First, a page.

Butch Trucks: The shows were phenomenal. Every night the band found new places we’ve never been before. It was kind of a laid-back audience, especially toward the beginning. Toward the end, it kind of picked up a little bit, but it definitely wasn’t that let-it-all-hang-out audience of the Beacon. And I guess, probably, what was most disappointing is: we do the Beacon, we sell 40 thousand tickets. We do the United Palace, we sold twenty thousand. But, all in all, given the circumstances, and given what the Beacon pulled on us, it went exceptionally well. It would have been nice to have played more shows, but it wasn’t in the cards. We had a really good time. And the bottom line is that we had a really good time. As long as we do that, that’s really what’s important.
Are you still upset at the Beacon?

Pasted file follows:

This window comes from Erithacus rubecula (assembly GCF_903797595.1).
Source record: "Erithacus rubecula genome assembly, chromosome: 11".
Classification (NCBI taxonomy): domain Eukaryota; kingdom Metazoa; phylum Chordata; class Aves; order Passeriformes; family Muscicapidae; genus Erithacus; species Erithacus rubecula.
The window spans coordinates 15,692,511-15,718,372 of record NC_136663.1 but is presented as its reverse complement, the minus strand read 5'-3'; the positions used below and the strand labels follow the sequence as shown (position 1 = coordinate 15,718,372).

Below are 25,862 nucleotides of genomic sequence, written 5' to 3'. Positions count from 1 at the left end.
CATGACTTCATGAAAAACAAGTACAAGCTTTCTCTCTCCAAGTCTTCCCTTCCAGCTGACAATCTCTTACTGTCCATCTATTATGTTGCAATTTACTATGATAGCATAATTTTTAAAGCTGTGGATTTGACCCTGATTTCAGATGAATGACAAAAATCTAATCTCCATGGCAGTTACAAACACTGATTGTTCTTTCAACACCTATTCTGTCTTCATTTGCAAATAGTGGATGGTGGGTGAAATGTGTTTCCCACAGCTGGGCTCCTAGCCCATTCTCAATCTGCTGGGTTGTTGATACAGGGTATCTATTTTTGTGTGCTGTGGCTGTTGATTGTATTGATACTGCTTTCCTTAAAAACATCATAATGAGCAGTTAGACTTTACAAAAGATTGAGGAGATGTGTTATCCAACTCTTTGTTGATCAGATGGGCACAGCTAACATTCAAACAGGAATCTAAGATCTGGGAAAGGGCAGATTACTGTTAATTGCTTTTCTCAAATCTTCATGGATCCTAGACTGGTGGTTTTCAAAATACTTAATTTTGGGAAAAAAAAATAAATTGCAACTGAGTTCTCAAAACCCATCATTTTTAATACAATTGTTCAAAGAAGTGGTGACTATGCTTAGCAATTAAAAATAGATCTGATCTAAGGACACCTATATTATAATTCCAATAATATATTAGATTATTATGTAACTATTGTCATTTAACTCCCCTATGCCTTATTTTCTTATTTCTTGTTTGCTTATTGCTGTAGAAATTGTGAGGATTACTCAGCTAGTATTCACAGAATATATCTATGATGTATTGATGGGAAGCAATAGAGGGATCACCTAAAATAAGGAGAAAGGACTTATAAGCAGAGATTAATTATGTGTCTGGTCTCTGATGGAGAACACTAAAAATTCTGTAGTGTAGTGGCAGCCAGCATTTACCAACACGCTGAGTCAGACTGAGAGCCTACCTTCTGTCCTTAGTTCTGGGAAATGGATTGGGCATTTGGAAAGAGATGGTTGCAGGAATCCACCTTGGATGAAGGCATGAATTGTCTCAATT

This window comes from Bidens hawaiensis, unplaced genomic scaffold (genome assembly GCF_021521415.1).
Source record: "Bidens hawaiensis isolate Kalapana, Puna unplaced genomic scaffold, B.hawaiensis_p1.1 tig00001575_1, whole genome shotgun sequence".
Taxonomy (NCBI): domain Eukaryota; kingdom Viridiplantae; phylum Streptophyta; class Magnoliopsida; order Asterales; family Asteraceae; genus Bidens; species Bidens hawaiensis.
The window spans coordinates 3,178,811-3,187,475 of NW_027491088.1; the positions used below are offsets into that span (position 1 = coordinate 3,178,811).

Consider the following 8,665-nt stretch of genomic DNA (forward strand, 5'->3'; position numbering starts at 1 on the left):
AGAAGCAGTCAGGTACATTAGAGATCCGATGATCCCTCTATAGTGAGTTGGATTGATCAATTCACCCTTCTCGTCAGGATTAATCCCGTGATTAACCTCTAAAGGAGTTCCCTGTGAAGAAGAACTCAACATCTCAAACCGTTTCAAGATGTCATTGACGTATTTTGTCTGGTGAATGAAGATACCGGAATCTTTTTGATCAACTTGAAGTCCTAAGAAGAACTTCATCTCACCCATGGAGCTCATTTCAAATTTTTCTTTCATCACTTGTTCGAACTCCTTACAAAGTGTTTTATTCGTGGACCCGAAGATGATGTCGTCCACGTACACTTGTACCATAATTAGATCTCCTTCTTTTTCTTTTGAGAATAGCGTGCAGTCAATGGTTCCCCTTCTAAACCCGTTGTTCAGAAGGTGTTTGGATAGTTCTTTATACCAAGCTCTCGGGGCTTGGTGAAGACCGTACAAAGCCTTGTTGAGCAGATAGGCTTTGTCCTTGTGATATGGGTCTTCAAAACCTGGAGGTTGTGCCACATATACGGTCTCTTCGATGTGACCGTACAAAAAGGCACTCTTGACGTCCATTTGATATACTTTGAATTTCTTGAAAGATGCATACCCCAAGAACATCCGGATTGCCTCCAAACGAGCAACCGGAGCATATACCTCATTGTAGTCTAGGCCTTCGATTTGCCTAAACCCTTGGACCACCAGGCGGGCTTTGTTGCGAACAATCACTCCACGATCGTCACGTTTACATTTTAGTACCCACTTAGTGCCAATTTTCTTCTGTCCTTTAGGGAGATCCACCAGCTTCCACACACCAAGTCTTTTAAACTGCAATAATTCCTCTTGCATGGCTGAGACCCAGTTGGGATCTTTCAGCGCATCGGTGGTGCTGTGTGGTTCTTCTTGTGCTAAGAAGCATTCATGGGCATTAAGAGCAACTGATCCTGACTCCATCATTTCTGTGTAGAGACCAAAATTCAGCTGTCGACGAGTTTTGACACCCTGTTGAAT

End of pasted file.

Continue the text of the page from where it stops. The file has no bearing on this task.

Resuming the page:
Butch Trucks: A little bit. The guys at the United Palace had been after us for the last two or three years. We have been actually taking less money to play and stay at the Beacon. We’ve stuck with the Beacon. And last year, especially. They completely redid the inside and we were there for the grand opening and made a big deal out of it for our 40th Anniversary.
It’s strange, because last year the COO of MSG Entertainment, the company that owns the Beacon, told The New York Times that the band was “a mainstay, a staple of the Beacon and everything it stands for.”
Butch Trucks: Well, we have been. And I kinda hate it because we were at 188 sellouts in a row. This year we would have gone over 200. But I’m not sure we even want to go back to the Beacon.
Didn’t you say after last year’s residency that things might be winding down for you?
Butch Trucks: Oh c’mon, man, I’m 62 years old!
But it seems like you’ve got your second wind now.